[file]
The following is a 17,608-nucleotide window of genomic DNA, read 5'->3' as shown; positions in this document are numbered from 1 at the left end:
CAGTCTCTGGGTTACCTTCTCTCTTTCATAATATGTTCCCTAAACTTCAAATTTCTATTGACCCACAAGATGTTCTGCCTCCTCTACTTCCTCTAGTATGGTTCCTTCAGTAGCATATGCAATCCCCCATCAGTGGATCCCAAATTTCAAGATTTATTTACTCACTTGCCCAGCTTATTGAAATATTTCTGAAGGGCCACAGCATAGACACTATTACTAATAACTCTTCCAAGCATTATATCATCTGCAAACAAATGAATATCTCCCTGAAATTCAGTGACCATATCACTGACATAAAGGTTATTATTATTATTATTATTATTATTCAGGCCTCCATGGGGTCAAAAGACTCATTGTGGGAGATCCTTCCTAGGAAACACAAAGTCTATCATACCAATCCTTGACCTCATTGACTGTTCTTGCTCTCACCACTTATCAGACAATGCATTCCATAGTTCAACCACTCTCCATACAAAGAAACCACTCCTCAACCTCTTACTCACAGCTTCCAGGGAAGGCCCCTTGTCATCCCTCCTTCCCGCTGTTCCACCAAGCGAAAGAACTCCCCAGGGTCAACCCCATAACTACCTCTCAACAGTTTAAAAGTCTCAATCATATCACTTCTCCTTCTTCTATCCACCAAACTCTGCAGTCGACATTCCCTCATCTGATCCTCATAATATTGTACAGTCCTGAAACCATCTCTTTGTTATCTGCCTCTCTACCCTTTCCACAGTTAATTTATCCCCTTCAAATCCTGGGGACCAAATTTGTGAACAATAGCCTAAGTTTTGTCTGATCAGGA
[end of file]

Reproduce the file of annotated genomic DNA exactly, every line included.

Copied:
The following is a 17,608-nucleotide window of genomic DNA, read 5'->3' as shown; positions in this document are numbered from 1 at the left end:
CAGTCTCTGGGTTACCTTCTCTCTTTCATAATATGTTCCCTAAACTTCAAATTTCTATTGACCCACAAGATGTTCTGCCTCCTCTACTTCCTCTAGTATGGTTCCTTCAGTAGCATATGCAATCCCCCATCAGTGGATCCCAAATTTCAAGATTTATTTACTCACTTGCCCAGCTTATTGAAATATTTCTGAAGGGCCACAGCATAGACACTATTACTAATAACTCTTCCAAGCATTATATCATCTGCAAACAAATGAATATCTCCCTGAAATTCAGTGACCATATCACTGACATAAAGGTTATTATTATTATTATTATTATTATTCAGGCCTCCATGGGGTCAAAAGACTCATTGTGGGAGATCCTTCCTAGGAAACACAAAGTCTATCATACCAATCCTTGACCTCATTGACTGTTCTTGCTCTCACCACTTATCAGACAATGCATTCCATAGTTCAACCACTCTCCATACAAAGAAACCACTCCTCAACCTCTTACTCACAGCTTCCAGGGAAGGCCCCTTGTCATCCCTCCTTCCCGCTGTTCCACCAAGCGAAAGAACTCCCCAGGGTCAACCCCATAACTACCTCTCAACAGTTTAAAAGTCTCAATCATATCACTTCTCCTTCTTCTATCCACCAAACTCTGCAGTCGACATTCCCTCATCTGATCCTCATAATATTGTACAGTCCTGAAACCATCTCTTTGTTATCTGCCTCTCTACCCTTTCCACAGTTAATTTATCCCCTTCAAATCCTGGGGACCAAATTTGTGAACAATAGCCTAAGTTTTGTCTGATCAGGA